Ocean acidification is the change in ocean chemistry due to decrease in pH levels or an increase in acidity, in seawater. The ocean absorbs approximately one-fourth of man-made CO2 from the atmosphere. Ocean acidification can kill off coral reefs and decrease marine organism’s ability to build their skeletal and shells structures.

Coral bleaching

Coral bleaching refers to the process in which a coral colony expels the microscopic algae (zooxanthellae) that live in symbiosis with their host organisms (polyps), under environmental stress. The affected coral colony will appear whitened.


Heatwaves refers to a prolonged period of excessive heat and often combined with excessive humidity.


The Least Developed Countries (LDCs) represent the weakest and poorest countries in the world as determined by the UN. The LDCs have low indicators of socioeconomic development, human resources, and economic vulnerability. The current LDCs list includes 49 countries which 33 are in Africa, 15 in Asia and the Pacific, and one in Latin America.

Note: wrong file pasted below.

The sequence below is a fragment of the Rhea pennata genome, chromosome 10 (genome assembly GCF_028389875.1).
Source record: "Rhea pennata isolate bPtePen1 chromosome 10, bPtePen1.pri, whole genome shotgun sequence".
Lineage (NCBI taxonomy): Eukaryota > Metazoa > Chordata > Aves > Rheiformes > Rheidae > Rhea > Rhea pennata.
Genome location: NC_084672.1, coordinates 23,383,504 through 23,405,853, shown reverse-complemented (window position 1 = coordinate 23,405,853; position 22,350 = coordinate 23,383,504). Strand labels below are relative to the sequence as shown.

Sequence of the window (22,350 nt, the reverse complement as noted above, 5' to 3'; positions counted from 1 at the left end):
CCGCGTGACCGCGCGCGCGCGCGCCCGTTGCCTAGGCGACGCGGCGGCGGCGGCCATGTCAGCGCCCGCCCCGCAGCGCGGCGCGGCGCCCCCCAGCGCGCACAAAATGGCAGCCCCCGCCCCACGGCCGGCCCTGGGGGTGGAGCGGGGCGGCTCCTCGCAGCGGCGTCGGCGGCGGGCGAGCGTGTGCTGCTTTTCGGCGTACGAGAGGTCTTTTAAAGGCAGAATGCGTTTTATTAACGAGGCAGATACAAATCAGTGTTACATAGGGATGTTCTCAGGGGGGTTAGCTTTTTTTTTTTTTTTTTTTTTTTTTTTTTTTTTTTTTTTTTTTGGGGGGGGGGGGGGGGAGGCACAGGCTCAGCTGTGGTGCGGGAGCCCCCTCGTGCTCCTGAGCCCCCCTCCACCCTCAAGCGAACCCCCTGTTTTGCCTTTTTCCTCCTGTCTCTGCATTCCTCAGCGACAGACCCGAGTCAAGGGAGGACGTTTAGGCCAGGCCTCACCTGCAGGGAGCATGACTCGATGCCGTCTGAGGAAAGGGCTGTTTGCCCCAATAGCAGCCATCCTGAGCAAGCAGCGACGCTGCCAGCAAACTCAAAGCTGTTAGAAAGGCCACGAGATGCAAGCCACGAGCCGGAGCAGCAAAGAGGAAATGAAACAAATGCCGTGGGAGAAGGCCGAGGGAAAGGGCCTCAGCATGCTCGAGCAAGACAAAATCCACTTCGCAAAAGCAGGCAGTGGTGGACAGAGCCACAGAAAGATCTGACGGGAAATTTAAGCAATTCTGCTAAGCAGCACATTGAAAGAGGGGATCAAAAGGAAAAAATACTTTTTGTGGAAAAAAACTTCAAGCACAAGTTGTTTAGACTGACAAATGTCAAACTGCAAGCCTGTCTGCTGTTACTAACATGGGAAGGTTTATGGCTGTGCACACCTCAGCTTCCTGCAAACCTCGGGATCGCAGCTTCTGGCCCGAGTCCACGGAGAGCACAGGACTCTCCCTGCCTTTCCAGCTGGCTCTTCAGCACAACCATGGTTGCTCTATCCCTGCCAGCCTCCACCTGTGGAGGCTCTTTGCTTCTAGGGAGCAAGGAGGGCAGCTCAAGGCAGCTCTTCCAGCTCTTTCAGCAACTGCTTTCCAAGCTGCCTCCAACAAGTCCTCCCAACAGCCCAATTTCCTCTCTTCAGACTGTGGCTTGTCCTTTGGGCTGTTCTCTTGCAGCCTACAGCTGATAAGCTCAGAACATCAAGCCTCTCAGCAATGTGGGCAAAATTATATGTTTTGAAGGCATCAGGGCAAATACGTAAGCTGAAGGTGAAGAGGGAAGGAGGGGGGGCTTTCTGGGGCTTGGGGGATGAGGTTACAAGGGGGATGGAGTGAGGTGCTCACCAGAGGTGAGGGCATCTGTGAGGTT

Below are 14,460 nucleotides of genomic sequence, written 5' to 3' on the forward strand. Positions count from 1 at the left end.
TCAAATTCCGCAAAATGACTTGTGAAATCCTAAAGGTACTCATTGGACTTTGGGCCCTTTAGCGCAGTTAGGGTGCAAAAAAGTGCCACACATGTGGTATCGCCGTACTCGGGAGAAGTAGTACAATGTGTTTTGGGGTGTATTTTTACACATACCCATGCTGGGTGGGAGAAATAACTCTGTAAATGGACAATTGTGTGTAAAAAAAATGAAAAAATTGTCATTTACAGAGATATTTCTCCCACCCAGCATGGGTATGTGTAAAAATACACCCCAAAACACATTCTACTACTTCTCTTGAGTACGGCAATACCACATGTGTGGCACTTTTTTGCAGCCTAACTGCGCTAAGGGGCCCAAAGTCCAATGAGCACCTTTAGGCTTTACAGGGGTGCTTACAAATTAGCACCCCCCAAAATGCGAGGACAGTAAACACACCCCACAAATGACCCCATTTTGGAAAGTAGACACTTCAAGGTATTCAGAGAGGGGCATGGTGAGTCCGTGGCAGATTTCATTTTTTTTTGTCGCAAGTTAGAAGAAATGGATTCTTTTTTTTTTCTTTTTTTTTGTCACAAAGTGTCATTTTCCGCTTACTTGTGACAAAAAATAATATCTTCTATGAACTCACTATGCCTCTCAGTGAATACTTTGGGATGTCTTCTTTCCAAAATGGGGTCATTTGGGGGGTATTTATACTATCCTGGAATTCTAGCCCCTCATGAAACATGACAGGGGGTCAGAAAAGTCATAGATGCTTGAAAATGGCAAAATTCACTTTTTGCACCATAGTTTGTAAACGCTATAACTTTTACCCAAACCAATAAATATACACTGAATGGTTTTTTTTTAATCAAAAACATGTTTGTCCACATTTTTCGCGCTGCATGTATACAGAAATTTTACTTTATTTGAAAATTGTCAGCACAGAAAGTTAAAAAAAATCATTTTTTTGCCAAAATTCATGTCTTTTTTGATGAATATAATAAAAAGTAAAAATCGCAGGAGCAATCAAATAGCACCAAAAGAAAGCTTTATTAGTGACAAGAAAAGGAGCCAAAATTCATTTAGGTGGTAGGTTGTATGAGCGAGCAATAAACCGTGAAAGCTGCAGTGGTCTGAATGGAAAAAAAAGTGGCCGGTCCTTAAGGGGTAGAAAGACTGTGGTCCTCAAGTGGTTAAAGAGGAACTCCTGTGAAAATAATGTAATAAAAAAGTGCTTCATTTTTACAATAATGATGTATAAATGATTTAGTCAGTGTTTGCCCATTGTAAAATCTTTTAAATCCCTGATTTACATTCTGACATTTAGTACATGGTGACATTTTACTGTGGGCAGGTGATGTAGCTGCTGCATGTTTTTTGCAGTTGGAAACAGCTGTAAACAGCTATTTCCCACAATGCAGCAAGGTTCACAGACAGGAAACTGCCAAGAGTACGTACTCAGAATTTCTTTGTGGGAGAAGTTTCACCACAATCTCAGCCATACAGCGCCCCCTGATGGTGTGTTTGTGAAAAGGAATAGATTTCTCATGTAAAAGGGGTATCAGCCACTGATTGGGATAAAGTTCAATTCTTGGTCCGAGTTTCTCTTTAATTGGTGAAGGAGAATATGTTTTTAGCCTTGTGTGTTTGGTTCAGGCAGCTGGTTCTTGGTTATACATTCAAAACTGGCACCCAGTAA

The United Nations Framework Convention on Climate Change (UNFCCC) is an environmental treaty that nations joined in 1992. The goal is to stabilize greenhouse gas concentrations in the Earth’s atmosphere at a level to prevent dangerous human interference with the climate system.

Kyoto Protocol

The Kyoto Protocol is a protocol attached to the UNFCCC, which sets legally binding commitments on greenhouse gas emissions.

COP (Conference of the Parties)

The COP to the UNFCCC is a yearly international climate conference. It’s where nations assess progress and determine steps for action through the UNFCCC treaty.

IPCC (Intergovernmental Panel on Climate Change)